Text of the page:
First, one big benefit of making the recommended changes is that, often, it will improve the speed and performance across your whole site, not just individual pages.

Second, these scores are not the be-all-end-all of things (far from it.) In fact, newer sites that have some improved design may end up with lower scores just by virtue of using more recent tooling, which unfortunately has at times encouraged slower sites.

So it is worth considering these as “opportunities”: they are worth doing but still lower on the priority list than having content that meets people’s needs.

DIY: Improve meta description tags for better visibility

“Meta description tags” are the code on a page that affects what description text shows up in Google for your page. If you don’t add these tags, Google simply takes text from the page to display. Unfortunately, that sometimes doesn’t convey the page particularly well.

Here’s an example from

Adding or improving meta description tags can have a one-two effect:

  1. The person using Google has a better sense of what the page has, increasing the likelihood they click on it
  2. Because of more clicks, the page moves up in search results rank

We ran an experiment with LawHelpMN based on audit results to add meta description tags to a subset of pages that were missing them. While the results were more suggestive than conclusive, even over a relatively short time period those pages saw an increase in visitors from Google.

Additional resources:

  • A free site audit tool to identify technical issues 
  • Schema markup tool from Legal Design Lab, to make markup to tag your content’s jurisdiction, legal issues, authors and more

Backlinks linking strategy

Other sites linking to your site will increase your Google rank

A big topic in SEO is backlinks and link building. The basic concept is that Google will tend to move up in Google search results specific pages and domains that are linked to by other sites considered authoritative or high-quality by Google.

DIY: Understand your “domain authority”

Moz has a nifty free analysis tool to understand your sites’ domain authority here: 

Here are example results:

Overall, has a domain authority of 53 (out of 100), which is solid but also means there is an opportunity for improvement.

Notice the websites under Top Linking Domains: as discussed, having links from domains with high “authority” increases your own authority score, which in turn increases your rank in Google results.

The takeaway here: getting high-authority sites to link to your own pages is a good thing for your own site. Notice the number of .gov domains there: government websites are 

Another thing to note: under Top Pages by Links you can also see a Page Authority score for individual pages. That comes back to a common concept in SEO, which is that you have both website-level measures and also page-level measures. Website-level improvements will “float all boats” (improve all pages) but also at the end of the day individual content pages are what users want and need. Balancing where you choose to make improvements is important.

1. Collaborate with partners to figure out where linking to your site/pages may make sense

Most organizations operating legal information sites (legal aid/services providers) have a variety of partners, many of whom operate their own high-authority sites! .gov domains in particular (courts, cities, state governments) can be very helpful.

Doing some proactive research to identify opportunities on those partners’ sites where a link to a page of yours might make sense, and reaching out to them, can be effective and fruitful for getting more people the help they need.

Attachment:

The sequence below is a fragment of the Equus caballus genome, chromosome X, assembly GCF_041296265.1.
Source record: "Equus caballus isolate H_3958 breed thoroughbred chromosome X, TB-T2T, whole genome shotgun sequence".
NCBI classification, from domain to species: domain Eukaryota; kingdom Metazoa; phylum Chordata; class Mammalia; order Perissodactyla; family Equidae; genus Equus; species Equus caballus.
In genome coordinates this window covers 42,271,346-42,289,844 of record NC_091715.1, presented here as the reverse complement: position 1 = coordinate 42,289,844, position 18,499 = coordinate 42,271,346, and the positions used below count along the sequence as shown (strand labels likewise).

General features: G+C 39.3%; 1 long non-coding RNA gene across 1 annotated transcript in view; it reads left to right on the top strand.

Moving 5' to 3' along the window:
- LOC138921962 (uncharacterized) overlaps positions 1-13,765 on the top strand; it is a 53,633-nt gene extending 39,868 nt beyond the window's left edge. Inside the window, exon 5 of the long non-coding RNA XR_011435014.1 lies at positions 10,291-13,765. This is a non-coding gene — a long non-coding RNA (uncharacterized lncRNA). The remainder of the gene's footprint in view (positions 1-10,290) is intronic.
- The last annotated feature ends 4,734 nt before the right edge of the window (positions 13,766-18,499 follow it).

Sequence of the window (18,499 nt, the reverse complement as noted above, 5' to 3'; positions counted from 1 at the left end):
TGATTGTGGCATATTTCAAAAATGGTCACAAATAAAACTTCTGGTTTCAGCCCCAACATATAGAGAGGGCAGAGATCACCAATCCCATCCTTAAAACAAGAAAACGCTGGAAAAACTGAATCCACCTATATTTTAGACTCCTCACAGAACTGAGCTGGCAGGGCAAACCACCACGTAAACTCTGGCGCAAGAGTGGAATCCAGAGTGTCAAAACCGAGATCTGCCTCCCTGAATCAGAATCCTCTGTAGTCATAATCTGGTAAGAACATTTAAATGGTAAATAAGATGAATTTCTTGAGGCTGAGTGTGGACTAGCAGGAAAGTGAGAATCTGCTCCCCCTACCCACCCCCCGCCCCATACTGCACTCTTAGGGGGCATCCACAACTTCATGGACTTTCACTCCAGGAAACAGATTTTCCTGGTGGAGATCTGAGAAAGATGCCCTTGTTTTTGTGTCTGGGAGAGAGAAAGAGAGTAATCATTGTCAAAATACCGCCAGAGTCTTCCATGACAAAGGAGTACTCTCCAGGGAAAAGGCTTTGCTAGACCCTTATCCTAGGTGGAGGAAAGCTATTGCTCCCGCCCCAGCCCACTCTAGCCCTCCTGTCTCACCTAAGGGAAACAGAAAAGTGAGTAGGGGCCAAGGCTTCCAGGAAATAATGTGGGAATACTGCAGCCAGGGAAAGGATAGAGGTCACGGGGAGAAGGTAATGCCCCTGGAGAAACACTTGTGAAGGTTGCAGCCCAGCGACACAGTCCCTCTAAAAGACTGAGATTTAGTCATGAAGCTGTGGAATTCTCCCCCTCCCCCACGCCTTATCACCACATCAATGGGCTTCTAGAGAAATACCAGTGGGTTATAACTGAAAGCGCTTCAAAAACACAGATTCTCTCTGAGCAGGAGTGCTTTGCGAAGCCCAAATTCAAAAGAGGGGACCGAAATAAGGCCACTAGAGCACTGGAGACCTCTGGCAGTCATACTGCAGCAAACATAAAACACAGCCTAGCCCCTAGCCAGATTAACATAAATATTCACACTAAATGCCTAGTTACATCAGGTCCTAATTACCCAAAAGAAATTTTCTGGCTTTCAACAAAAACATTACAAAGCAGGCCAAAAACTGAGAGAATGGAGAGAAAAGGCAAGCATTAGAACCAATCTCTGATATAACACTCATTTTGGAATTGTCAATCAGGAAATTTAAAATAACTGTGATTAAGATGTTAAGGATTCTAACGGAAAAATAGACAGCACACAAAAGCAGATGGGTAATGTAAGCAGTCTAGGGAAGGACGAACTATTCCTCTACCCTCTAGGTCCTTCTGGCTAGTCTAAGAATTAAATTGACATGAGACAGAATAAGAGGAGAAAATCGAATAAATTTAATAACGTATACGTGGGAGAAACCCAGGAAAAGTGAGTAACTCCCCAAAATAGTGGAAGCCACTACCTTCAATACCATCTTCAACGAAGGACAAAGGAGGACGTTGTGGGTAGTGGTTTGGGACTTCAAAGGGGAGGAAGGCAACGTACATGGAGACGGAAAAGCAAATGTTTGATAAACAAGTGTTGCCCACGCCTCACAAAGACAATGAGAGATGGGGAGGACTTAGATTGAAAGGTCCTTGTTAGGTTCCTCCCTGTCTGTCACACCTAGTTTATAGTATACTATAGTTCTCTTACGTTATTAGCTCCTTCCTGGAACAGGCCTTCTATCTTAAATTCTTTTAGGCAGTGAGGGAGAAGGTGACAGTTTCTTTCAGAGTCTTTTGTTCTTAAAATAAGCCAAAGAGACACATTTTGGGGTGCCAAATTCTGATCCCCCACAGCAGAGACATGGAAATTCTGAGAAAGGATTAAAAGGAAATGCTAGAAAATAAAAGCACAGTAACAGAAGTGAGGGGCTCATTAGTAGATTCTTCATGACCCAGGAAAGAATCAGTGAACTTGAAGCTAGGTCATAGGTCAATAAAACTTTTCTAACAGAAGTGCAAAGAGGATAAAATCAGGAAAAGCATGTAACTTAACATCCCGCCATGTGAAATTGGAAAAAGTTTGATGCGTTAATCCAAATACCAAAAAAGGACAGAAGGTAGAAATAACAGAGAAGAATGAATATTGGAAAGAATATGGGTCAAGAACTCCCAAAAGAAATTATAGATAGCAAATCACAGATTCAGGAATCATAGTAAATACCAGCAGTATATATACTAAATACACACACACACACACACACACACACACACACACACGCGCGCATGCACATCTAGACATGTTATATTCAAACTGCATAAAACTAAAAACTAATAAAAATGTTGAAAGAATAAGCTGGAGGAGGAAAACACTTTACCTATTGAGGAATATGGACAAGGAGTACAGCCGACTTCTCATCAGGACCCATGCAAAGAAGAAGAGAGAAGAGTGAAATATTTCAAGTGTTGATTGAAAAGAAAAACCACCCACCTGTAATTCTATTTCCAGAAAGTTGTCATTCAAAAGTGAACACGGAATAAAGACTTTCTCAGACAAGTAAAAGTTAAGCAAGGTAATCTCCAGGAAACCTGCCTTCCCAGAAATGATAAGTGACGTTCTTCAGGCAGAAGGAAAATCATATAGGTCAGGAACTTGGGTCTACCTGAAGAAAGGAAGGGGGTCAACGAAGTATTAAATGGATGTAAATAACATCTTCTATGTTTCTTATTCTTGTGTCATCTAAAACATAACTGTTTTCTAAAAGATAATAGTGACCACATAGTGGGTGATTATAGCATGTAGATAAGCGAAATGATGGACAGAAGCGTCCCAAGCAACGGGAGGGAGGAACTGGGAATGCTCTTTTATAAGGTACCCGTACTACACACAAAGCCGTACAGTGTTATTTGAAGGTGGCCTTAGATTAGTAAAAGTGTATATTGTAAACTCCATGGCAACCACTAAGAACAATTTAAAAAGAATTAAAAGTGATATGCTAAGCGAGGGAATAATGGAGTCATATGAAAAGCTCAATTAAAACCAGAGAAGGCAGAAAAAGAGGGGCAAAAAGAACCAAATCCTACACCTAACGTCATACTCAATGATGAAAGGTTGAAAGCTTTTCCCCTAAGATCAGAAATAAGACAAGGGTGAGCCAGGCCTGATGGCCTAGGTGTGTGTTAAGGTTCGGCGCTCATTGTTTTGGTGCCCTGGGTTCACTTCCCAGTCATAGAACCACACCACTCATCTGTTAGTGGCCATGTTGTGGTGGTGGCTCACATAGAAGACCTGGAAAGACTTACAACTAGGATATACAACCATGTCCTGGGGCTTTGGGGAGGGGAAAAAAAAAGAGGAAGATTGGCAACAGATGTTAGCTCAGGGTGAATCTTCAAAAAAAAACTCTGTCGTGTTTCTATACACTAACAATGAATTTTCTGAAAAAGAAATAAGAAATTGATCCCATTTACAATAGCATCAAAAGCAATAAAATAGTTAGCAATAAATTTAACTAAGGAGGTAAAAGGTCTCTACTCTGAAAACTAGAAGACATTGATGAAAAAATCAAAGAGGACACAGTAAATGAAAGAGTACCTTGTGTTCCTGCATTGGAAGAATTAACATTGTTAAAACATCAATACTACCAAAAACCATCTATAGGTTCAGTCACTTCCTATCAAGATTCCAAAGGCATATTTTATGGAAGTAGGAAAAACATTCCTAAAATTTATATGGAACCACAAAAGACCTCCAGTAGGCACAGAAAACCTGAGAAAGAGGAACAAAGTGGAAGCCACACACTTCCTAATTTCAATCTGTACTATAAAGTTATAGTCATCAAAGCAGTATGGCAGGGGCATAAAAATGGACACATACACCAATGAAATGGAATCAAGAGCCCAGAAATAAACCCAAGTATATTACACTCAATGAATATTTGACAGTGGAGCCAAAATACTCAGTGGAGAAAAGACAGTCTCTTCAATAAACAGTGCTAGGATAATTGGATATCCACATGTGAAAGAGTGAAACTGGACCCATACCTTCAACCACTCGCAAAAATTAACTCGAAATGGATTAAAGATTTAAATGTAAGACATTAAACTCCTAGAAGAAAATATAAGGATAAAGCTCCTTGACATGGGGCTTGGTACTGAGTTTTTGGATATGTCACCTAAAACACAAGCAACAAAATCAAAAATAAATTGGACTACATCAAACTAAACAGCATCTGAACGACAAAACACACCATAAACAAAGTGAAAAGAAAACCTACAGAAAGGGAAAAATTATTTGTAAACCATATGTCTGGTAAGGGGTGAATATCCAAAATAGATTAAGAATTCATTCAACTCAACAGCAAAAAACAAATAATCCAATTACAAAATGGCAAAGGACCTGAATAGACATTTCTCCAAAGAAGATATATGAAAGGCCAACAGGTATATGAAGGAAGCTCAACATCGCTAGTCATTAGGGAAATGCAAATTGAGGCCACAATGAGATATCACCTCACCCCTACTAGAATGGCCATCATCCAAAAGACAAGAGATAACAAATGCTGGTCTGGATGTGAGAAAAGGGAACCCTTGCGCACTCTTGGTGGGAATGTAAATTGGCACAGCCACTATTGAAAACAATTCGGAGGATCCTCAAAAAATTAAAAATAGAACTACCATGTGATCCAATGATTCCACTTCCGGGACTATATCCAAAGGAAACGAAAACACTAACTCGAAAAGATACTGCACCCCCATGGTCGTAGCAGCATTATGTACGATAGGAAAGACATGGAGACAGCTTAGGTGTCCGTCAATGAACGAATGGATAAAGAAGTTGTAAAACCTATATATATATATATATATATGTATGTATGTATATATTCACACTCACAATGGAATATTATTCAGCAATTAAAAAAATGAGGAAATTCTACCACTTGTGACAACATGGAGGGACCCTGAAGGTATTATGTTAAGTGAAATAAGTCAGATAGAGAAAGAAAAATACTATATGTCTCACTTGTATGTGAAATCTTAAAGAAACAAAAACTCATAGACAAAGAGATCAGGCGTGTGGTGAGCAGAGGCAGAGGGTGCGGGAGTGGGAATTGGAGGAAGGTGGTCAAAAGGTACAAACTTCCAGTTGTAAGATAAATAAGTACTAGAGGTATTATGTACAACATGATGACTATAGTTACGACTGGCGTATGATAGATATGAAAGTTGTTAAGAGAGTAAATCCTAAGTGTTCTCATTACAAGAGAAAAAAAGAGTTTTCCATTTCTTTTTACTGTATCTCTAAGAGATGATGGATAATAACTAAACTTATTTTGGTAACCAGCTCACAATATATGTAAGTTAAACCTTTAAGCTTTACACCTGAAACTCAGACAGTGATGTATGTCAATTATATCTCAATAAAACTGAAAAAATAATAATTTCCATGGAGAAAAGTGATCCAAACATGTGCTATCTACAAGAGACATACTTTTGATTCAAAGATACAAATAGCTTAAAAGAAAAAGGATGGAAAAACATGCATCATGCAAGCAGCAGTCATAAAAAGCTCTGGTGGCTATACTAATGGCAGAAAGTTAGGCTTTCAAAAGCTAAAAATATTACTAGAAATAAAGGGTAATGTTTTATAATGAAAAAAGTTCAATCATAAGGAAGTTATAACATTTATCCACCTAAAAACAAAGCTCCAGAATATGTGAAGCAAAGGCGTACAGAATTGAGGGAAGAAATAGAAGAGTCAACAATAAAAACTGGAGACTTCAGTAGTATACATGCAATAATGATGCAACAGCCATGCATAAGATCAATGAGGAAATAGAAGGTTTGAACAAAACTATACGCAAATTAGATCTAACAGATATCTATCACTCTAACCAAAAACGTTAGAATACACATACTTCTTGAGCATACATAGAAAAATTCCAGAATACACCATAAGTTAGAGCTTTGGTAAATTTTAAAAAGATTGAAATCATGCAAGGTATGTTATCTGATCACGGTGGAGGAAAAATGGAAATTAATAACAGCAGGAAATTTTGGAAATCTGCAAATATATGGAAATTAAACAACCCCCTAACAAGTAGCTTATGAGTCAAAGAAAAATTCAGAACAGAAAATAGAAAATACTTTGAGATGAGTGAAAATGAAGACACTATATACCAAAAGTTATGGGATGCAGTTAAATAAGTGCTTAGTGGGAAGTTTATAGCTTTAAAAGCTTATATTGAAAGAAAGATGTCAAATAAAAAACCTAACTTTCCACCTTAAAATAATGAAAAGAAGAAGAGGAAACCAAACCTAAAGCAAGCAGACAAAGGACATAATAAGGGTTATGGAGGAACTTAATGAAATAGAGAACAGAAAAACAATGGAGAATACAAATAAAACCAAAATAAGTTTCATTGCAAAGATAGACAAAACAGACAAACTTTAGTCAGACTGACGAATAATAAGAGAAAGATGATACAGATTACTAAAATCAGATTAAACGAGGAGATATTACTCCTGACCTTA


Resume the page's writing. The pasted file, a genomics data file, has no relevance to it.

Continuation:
For example, the eviction site in the introduction proactively links to relevant legal help organizations’ websites:

Making the request as low-effort as possible (e.g. including a logo image file they could place on their site) is good for everyone.

A note: the best approach here is to be genuine, and look looking for opportunities where a link to a page of yours makes sense for the users on that page. If you are finding you don’t have a great page to recommend for a specific topic, maybe that is an opportunity to create that content page before reaching out to the partner.

It is common for legal services organizations to provide comments to media like newspapers and television stations on topics with big current relevance, such as eviction moratoria or unemployment issues that the media have been covering in 2020.

Making it a standard practice that when working with media, you provide a relevant link for a page that they can include in their article online is a good strategy for increasing links presence.

More to the point, though: this is also helping the readers of the article who may need your help! If an article is being written explaining an eviction moratorium, being able to provide an excellent content page link makes it that much easier for readers to get the information they need.

(And if you are finding you don’t have quite an on-point page that makes sense given what the article is about, that may be an opportunity to quickly create that page: what is making its way to the news is often a good indicator of a need many people are experiencing.)

DIY: Use Google Search Console

See what sites link to you now (and missing partners).

You can use Google Search Console to find out what sites are linking to you here: 

Here is an example of what you will see:

Review this list and think about any strong partners whose sites missing from here. They may be good candidates to reach out to.

In general, how pro bono legal information sites can collaborate effectively on linking is an area worthy of more experimentation.

Additional resources

See this Legal Services Corporation ITC 2020 presentation on this where Upsolve and Ohio Legal Help describe their excellent strategies to increasing their link bases, which influenced this section: 

The Legal Help Online Dashboard has analyzed US legal aid and court websites to identify technical strategies for them to improve SEO and site performance. Find your local analysis here:

Want more guidance or support? Join our Legal Help Online Cohort to get technical assistance and make progress on your site’s SEO.